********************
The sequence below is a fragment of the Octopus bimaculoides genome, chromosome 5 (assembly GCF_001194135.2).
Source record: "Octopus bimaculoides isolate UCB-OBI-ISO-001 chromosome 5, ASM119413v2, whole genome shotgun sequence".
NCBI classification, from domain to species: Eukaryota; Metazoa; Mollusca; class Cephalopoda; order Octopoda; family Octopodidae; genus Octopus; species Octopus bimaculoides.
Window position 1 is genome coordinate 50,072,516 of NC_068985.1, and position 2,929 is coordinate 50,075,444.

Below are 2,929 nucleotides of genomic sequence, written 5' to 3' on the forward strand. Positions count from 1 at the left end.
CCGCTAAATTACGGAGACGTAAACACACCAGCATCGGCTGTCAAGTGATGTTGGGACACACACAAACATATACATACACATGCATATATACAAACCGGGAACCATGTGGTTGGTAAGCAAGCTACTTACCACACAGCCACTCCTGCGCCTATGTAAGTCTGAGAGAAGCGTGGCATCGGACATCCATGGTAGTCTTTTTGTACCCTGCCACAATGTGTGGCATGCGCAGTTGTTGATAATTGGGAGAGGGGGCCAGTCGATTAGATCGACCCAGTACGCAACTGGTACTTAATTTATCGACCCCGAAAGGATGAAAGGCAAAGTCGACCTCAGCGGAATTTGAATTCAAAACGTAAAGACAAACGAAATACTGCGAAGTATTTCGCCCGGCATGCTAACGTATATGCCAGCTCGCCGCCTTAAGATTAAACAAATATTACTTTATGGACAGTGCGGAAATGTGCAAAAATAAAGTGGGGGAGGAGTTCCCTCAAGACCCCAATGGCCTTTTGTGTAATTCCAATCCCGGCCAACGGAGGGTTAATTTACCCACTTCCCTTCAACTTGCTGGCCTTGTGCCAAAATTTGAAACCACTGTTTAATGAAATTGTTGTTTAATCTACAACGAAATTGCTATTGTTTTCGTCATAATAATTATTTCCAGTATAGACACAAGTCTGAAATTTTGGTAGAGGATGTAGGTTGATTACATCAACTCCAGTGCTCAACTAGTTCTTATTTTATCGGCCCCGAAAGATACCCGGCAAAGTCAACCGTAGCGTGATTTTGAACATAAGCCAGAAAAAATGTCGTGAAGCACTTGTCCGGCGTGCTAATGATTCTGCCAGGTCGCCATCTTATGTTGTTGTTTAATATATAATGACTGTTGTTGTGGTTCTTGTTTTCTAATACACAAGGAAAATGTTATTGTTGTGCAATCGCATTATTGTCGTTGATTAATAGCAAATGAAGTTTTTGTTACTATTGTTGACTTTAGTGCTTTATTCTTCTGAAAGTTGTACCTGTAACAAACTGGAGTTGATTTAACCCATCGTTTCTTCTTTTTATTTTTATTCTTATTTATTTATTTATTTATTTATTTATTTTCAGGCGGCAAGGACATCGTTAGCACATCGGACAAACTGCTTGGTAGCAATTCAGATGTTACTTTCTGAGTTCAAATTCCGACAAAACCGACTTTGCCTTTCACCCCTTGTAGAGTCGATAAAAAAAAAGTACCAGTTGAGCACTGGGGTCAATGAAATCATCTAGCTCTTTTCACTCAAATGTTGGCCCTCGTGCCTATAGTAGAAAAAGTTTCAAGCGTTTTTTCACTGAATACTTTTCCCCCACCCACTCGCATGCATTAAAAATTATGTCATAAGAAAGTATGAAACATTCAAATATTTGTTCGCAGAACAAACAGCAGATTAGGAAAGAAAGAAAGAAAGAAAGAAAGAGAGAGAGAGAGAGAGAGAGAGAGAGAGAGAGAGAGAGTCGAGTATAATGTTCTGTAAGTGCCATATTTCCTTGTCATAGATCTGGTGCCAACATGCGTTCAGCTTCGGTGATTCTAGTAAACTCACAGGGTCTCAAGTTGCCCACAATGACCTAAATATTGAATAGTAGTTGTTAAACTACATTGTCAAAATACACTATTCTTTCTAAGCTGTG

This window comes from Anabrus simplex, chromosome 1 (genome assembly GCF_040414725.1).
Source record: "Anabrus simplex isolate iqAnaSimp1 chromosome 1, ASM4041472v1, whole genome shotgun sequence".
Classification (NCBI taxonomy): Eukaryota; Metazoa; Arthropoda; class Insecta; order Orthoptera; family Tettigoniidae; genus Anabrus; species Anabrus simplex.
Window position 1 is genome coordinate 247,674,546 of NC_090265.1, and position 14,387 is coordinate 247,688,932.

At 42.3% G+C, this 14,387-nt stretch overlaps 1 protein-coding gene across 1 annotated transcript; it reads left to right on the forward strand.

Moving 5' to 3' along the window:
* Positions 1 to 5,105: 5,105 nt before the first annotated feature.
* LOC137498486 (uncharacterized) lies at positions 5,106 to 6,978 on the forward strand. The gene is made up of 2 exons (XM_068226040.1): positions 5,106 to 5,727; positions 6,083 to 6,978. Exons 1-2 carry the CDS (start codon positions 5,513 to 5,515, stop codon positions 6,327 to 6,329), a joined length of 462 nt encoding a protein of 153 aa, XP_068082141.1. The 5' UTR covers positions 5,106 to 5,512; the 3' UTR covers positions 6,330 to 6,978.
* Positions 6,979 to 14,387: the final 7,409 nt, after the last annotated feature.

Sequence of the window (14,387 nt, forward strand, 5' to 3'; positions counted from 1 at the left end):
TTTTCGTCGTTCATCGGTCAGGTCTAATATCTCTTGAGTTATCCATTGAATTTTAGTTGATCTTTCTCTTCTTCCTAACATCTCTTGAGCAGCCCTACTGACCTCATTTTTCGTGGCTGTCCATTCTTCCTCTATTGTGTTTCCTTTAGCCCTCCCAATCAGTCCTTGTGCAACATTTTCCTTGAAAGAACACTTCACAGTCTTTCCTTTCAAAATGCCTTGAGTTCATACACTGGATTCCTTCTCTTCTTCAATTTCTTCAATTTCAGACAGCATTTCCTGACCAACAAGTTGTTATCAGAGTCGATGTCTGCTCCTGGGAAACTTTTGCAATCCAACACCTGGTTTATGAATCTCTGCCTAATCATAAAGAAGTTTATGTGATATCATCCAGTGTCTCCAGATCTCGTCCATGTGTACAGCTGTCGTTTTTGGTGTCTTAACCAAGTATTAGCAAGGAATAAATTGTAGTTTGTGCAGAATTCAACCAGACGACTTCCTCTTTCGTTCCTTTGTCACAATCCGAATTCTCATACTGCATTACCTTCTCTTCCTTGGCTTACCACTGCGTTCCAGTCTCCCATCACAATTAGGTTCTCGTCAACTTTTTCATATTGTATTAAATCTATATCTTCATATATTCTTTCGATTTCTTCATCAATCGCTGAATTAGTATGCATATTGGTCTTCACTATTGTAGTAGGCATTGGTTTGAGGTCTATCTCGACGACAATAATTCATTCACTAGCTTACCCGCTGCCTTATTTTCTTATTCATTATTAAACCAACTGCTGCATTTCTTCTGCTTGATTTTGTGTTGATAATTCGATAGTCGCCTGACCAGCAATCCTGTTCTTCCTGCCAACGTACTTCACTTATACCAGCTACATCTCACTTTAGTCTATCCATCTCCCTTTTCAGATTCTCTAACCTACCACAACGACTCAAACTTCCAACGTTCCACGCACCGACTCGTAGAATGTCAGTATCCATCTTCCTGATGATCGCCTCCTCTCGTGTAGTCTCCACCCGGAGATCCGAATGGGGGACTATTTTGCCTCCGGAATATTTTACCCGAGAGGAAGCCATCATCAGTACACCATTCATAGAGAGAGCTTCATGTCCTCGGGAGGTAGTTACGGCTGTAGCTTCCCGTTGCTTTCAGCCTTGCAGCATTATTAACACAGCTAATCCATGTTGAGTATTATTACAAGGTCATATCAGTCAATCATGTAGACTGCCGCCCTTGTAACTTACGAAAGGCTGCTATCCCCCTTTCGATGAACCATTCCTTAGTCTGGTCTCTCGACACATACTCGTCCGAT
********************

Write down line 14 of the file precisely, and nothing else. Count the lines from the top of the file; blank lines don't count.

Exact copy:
* LOC137498486 (uncharacterized) lies at positions 5,106 to 6,978 on the forward strand. The gene is made up of 2 exons (XM_068226040.1): positions 5,106 to 5,727; positions 6,083 to 6,978. Exons 1-2 carry the CDS (start codon positions 5,513 to 5,515, stop codon positions 6,327 to 6,329), a joined length of 462 nt encoding a protein of 153 aa, XP_068082141.1. The 5' UTR covers positions 5,106 to 5,512; the 3' UTR covers positions 6,330 to 6,978.